Guest Blogging is Dead, But Your Blog is Still Alive

According to Matt Cutts, the head of the webspam team at Google, guest blogging is dead.

The reason? The practice has become too spammy. That can be debated, but let’s focus on why a brand should blog in the first place. 77% of internet users report reading blogs. Of that sizable herd, 81% of U.S. online consumers find blogs trustworthy and informative. Without making this about statistics, blogs equate to consumer attention and authority for brands.

But let’s be fair. Most brands (especially small businesses) only want to blog about one thing—their products. According to Ignite Spot, 61% of U.S. Consumers have bought something based on blog content. If blogs can generate sales, why talk about anything but products and features? The simple answer is that overly commercial blogs are spammy and boring. The average Internet user is spending 23 hours online per week, allowing them to see much more content than they did even a few years ago. If your blogs look like nothing more than a wordy commercial, they will be just as dead as guest posting.

A New Hope. So just writing about products and promotions is bad. What should you be writing about? Glad you asked. Below are a few suggestion to get you started down the right path:

  • Local events: Blogging about a traditional festival or new fundraiser in your community is great content for a few reasons. First, it establishes you as an information source to your readers, instead of a salesman. Second, it shows potential customers that you care about their local community, and want to share in those experiences. Finally, it helps out other businesses, who will likely return the favor when you have news to share. Local events are a bit of a misnomer if you’re writing for a national brand, but you can always scale up to events like the Big Ten or the Grammys.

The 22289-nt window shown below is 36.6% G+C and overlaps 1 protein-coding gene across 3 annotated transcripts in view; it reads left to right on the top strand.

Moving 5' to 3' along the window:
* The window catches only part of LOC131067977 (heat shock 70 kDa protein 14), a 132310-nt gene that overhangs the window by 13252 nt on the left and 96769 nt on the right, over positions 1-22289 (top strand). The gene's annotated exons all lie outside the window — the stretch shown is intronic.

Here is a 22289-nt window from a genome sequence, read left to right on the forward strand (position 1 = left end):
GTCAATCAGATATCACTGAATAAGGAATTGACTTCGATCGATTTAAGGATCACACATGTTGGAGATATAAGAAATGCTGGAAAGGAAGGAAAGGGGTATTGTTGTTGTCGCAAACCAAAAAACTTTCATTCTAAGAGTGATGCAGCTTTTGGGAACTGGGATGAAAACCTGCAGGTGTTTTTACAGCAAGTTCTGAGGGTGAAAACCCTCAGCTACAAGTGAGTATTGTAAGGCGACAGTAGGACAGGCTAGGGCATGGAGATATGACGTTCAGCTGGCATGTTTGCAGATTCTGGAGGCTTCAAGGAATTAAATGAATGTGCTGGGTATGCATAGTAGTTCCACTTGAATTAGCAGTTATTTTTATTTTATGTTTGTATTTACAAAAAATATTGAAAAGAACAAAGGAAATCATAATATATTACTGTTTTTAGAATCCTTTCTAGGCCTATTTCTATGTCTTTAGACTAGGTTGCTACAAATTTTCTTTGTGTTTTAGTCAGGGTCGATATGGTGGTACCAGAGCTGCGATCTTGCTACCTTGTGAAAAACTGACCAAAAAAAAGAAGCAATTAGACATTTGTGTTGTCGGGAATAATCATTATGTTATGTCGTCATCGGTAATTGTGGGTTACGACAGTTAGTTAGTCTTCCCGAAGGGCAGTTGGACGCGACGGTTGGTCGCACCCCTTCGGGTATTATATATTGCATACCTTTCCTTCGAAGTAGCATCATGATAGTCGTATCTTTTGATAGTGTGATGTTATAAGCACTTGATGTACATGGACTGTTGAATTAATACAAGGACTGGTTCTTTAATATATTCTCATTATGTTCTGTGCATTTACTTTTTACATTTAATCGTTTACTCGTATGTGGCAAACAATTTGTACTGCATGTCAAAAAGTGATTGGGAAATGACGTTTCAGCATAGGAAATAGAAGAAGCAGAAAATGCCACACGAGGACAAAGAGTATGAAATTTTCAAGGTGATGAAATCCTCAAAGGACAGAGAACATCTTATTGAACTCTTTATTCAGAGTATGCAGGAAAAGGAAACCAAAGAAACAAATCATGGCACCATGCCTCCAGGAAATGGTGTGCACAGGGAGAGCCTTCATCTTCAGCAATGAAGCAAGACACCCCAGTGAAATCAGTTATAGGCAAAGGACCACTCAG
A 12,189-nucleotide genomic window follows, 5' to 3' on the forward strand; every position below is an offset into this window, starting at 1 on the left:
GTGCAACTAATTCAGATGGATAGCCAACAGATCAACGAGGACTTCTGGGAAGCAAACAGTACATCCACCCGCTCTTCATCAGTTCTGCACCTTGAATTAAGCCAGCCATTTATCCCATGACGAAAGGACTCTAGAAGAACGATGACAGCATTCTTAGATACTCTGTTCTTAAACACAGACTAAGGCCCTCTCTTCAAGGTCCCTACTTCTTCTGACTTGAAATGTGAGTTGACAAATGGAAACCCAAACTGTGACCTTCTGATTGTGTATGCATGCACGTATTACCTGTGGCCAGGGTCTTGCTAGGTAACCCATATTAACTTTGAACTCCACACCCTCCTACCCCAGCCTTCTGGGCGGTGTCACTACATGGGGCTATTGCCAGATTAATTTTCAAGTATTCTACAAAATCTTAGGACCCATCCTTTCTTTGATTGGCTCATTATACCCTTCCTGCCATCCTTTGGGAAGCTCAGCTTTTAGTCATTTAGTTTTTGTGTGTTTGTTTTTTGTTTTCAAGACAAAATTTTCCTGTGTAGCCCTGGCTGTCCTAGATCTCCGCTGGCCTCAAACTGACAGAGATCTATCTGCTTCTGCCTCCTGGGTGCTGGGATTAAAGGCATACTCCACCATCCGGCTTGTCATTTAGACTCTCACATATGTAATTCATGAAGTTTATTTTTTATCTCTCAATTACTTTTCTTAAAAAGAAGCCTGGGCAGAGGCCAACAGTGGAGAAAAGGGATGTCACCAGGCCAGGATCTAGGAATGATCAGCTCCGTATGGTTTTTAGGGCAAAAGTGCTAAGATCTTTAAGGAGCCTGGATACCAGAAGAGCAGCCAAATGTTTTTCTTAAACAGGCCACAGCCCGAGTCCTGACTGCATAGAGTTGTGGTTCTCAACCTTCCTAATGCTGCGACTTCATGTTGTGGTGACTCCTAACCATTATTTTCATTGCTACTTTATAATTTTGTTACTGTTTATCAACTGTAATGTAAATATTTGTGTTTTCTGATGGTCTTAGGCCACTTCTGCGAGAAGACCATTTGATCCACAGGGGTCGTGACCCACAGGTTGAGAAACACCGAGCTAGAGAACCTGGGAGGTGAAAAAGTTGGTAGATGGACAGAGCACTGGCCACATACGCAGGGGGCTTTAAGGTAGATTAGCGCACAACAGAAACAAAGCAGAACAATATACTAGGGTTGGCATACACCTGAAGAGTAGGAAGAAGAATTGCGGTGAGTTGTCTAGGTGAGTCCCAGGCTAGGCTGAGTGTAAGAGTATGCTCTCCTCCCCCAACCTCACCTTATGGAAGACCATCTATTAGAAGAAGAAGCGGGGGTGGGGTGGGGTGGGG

• Employee profiles: Does every customer rave about your hostess? Why not do a profile on her for your blog? This will establish more of a relationship between your customers and employees, and content like this shows your readers that that you care about your staff. Only interview willing employees though. Don’t force anyone to participate if they don’t want to.
  • (Slightly) Controversial Opinions: Perhaps the local neighborhood is getting a chain restaurant in the spot where everyone’s favorite diner used to reside. Feel free to put just a bit of vitriol behind your blog suggesting everyone shop local. You will want to be very careful with this option. As my grandfather always said, avoid talking about religion and politics in public. You want your customers interested and engaged, not pissed off at your personal views.

Hopefully this will add a few options for your new editorial calendar, but keep in mind that the best way to keep your blogs fresh is to keep learning. Experiment with new topics, and keep reading.

What blog topics have you found the most useful for your brand? What failed horribly? Feel free to share below, or find on Twitter.